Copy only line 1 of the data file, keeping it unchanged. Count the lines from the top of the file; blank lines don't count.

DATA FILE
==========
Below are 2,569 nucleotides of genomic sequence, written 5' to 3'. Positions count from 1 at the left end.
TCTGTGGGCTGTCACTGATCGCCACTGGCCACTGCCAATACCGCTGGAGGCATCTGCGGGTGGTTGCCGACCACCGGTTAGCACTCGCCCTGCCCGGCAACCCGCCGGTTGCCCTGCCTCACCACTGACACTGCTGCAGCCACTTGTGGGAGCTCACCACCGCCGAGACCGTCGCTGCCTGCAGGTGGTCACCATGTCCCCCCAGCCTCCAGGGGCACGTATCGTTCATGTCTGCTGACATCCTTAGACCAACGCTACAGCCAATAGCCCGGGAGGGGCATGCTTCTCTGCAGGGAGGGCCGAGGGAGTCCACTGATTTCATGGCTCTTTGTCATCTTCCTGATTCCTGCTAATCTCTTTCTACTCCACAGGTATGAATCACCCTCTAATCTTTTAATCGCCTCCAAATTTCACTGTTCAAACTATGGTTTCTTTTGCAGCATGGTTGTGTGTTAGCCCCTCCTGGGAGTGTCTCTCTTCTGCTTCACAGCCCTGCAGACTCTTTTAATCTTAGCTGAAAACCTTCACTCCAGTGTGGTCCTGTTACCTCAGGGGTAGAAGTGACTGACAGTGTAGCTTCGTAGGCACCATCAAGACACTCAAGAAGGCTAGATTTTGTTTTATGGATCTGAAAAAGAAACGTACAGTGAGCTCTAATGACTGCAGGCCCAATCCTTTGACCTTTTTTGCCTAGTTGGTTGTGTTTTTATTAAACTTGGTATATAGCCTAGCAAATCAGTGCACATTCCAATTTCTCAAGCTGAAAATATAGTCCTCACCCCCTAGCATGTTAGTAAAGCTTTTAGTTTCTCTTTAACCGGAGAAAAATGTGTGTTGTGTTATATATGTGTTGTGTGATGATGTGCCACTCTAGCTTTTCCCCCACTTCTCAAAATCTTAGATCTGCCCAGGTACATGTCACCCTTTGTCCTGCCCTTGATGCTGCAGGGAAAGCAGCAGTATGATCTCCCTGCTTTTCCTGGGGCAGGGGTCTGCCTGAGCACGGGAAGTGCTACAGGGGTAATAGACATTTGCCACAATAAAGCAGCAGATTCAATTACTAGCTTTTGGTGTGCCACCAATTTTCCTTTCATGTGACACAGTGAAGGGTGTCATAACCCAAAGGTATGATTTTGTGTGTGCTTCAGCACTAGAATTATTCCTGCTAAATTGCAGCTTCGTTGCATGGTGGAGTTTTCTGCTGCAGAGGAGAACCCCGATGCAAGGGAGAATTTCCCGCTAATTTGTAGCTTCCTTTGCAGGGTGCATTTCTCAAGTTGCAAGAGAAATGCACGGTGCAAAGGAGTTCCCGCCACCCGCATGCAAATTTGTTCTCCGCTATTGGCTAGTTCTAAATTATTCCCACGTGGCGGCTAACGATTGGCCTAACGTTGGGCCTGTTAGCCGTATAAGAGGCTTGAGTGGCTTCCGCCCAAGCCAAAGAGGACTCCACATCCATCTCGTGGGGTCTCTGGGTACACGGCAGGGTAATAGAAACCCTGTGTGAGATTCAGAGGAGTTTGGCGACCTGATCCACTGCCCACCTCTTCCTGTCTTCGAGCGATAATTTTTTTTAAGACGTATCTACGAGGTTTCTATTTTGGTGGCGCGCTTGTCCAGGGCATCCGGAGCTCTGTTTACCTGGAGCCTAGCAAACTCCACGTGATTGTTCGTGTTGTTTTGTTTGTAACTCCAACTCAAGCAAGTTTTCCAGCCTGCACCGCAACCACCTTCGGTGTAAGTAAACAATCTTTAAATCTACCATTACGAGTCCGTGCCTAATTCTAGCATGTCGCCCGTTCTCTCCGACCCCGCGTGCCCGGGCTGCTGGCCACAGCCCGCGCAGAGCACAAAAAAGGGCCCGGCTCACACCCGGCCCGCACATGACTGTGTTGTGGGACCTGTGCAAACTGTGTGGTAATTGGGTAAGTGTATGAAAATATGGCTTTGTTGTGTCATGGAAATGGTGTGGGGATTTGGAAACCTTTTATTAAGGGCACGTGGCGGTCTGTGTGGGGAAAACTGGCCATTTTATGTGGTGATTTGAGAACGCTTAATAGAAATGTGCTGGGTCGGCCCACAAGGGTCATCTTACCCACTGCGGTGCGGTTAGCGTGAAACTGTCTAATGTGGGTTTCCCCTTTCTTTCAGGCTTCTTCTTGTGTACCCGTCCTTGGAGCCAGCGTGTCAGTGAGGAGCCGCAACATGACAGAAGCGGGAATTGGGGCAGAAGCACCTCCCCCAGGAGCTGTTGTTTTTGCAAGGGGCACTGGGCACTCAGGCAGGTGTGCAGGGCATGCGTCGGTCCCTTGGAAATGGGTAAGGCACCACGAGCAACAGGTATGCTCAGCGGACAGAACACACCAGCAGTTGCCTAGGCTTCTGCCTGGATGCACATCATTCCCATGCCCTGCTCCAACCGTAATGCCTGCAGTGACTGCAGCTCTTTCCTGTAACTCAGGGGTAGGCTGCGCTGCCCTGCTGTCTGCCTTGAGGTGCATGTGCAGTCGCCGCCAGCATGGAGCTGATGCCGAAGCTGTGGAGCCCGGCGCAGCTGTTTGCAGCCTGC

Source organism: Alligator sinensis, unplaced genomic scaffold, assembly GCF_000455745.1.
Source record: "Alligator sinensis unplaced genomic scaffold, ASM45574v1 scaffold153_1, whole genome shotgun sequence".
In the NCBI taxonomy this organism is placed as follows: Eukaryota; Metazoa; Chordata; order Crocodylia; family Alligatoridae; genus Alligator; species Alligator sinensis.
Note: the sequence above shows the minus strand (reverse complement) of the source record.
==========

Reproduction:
Below are 2,569 nucleotides of genomic sequence, written 5' to 3'. Positions count from 1 at the left end.